The journey lasted 17 years and went through 100 countries in which he got Buddha statues, 657 types of sutras and several relics of the Buddha
When he returned to Xian , the Emperor Gaozong (628-683), authorized him to build the temple and he was appointed as abbot .He ordered to translate Sutras , which occupied 1,335 volumes and this has been one of the largest translation work of history
The gardens surrounding the Pagoda were immaculate. I got a bonus treat when I was there because there was a Buddhist ceremony taking place in one of the side gardens. They allowed me to quietly watch as they conducted their sacred ceremony.
The topless Small Wild Goose Pagoda has a name which is similar to another pagoda, the Big Wild Goose Pagoda. People celebrated its 1300th birthday on 2007/1/1. With the surprising rejuvenation after 70 earthquakes in its life, it’s unfair for it to be ignored by visitors.
The topless look was caused by an earthquake. But why did I mention its rejuvenation? An earthquake split its body in 1487, but another earthquake which happened 34 years later made the crack disappear, so the pagoda recovered. The same miracles happened 3 times.
For me, I prefer the atmosphere here, quiet and comfortable even on hot summer days, compared to the crowds of people at the Big Wild Goose Pagoda. It’s the best place to relax from chaos outside, to imagine the old stories of the pagoda and the city. Not only do the old buildings attract me here, but also the yard for showing the sculptural stone columns which were put in front of the gate in ancient times. Besides, from 8:00 to 11:30, from 13:30 to 17:00, every half an hour there is a Chinese classical musical performance in a room, just several minutes long. If you are tired, why don’t you stop for a while?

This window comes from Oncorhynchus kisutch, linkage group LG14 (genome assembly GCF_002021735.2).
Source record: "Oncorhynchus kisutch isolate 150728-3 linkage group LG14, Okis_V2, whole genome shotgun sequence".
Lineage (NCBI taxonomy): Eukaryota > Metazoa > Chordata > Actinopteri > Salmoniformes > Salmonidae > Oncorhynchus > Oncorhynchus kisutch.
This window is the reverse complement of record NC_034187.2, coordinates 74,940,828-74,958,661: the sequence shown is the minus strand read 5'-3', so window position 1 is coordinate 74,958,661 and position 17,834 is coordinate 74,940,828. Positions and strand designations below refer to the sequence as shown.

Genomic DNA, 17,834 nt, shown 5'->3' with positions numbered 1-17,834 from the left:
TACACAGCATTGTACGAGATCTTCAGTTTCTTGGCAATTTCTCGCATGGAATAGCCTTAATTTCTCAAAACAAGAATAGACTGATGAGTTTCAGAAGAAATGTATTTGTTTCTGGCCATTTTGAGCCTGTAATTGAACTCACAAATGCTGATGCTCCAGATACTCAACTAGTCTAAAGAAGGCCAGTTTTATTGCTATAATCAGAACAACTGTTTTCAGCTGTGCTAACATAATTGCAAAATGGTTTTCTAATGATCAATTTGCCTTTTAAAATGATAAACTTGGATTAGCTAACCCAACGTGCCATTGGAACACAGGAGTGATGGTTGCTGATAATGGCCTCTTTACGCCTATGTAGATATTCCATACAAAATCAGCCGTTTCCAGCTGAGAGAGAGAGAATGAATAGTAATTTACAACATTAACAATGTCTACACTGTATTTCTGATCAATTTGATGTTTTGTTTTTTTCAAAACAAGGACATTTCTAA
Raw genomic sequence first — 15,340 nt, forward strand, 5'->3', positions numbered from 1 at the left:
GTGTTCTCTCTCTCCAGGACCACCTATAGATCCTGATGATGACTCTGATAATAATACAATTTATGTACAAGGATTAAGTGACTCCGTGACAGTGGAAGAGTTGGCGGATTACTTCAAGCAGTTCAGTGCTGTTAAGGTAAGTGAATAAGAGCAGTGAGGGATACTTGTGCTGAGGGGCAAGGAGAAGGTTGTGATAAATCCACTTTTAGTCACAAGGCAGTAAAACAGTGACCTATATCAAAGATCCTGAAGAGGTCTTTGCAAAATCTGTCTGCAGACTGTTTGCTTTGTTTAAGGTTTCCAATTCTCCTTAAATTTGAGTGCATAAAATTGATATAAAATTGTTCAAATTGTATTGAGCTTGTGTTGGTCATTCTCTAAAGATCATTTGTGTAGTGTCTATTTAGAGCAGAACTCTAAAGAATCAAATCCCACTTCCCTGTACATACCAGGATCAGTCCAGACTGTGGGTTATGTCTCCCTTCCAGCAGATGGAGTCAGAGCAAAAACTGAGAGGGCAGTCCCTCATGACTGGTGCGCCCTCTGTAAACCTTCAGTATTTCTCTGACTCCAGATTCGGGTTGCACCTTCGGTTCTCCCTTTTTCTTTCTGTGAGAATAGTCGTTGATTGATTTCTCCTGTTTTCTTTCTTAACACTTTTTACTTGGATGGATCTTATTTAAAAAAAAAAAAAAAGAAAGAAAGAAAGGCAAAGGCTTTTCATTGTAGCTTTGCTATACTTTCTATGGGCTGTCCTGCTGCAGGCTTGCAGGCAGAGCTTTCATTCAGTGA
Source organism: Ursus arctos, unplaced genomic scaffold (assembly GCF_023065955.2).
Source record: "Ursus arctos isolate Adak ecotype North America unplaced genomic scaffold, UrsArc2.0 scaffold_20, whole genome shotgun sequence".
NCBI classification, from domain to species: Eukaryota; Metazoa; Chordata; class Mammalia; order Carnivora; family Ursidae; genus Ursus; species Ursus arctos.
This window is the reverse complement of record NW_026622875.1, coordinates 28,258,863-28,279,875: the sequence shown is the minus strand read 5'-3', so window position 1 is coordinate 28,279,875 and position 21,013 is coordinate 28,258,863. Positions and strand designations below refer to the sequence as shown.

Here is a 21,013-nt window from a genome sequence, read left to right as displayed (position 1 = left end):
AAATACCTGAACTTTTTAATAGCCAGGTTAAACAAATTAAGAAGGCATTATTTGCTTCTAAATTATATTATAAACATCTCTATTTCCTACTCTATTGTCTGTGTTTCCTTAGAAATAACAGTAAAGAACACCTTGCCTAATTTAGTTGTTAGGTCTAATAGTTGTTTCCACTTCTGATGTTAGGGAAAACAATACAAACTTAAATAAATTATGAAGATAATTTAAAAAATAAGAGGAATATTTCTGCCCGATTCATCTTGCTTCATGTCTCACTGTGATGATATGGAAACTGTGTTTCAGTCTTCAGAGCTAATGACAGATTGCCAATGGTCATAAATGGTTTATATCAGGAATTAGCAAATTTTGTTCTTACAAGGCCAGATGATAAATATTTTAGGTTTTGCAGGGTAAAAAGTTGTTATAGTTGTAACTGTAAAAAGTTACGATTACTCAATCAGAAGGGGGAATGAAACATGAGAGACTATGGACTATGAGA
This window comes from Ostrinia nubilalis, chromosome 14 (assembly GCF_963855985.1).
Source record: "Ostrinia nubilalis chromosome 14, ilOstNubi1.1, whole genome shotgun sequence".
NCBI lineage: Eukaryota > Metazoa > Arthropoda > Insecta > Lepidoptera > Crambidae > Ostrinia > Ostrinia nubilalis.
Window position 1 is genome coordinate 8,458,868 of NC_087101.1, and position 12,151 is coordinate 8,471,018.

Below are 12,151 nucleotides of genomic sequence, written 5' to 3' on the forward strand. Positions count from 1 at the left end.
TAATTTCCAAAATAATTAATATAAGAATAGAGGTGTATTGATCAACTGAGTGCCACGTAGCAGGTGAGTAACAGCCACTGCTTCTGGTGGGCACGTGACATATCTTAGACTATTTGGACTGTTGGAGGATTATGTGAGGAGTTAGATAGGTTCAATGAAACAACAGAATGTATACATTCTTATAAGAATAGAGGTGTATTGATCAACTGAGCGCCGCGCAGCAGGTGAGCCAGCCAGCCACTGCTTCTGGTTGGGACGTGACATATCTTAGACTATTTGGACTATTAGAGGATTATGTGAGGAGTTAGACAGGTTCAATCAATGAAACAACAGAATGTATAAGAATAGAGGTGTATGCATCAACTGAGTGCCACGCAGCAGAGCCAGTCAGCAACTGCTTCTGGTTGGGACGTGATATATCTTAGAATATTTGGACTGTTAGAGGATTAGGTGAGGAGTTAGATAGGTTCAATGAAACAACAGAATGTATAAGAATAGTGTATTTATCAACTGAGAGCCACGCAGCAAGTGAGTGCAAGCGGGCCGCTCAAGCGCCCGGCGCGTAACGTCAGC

Also, you can visit a new museum-Xi'an Museum, the ticket is included. There are many cultural relic exhibitions, including 3 national treasures.
Price:50(including Xi'an museum)
Another of the must-see stops on a China tour is the big Wild Goose Pagoda in Xi'an. It was built originally to house the first Buddist scriptures and artifacts brought to China from India. The grounds are immense, and part of ongoing restoration. Surrounding the Pagoda itself are other buildings, housing a temple and offices and some beautiful gardens for prayers or simple contemplation.
There are many pages by other VT'ers that contain all the details about this site, I found it a particularly welcoming, restful (although there was some restoration work occurring during our visit) and placed in a wonderful setting. There were places where you could sit and see nothing but the ancient trees and and blooming flowers, and others where the skyline of the modern city peeked over the lush greenery. There must have been great attention to feng shui paid in the situation and surroundings of this site. More than any of the places we visited in Beijing, there was a real spiritual feeling here.